The augmented reality interface in Minority Report was futuristic, but what it lacked were objects that you could physically touch, according to researchers from Queens University. The problem is that the film's virtual interface floats in mid-air, and physical objects tend to be ground-bound. To get around that, the team developed a system called BitDrones, with flying nano-drones serving several functions. "PixelDrones" have a basic LED display to show information, "ShapeDrones" are cubic objects that form a physical 3D "display," and "DisplayDrones" contain a touchscreen interface. All of them, plus the human operator, are tracked with a 3D motion capture system.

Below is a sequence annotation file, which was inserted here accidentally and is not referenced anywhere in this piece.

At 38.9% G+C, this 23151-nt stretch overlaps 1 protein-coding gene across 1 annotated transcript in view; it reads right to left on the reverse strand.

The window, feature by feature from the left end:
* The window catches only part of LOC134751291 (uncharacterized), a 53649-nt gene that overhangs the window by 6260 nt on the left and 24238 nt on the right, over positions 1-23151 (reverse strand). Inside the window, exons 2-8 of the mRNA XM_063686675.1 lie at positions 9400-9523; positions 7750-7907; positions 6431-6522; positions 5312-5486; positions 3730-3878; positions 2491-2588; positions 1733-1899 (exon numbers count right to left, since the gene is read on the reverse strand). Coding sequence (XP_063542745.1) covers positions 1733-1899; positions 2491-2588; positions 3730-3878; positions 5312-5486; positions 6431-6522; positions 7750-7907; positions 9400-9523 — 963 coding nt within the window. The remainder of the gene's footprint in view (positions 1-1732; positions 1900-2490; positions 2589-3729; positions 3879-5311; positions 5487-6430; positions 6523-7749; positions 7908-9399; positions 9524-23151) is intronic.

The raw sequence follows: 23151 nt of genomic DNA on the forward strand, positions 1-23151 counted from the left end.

The technology is still in early stages, so the wobbly drones can't form complex objects, but the potential is there. In one case, the team used the system to browse "files," swiping drones left and right to show the contents. After the operator opened an architectural drawing, the cube-like ShapeDrones form the basic positioning of the building in 3D space. Then, a user can "drag" the drones around to adjust the building's orientation. The operator can change the parameters of the ShapeDrone by using the touchscreen on the DisplayDrone to change the LED color. You can perform other common gestures like pinching and rotating by touching multiple drones (see below).
Right now, the system supports around a dozen large drones, but the researchers are hoping to scale it up to work with "thousands" of flying bots no larger than a half-inch across. Those would act, in essence, like 3D physical pixels to form simulated objects. We'll admit it would be cool to see swarming drones form a flying 3D display, but in this case, donning a headset actually looks easier.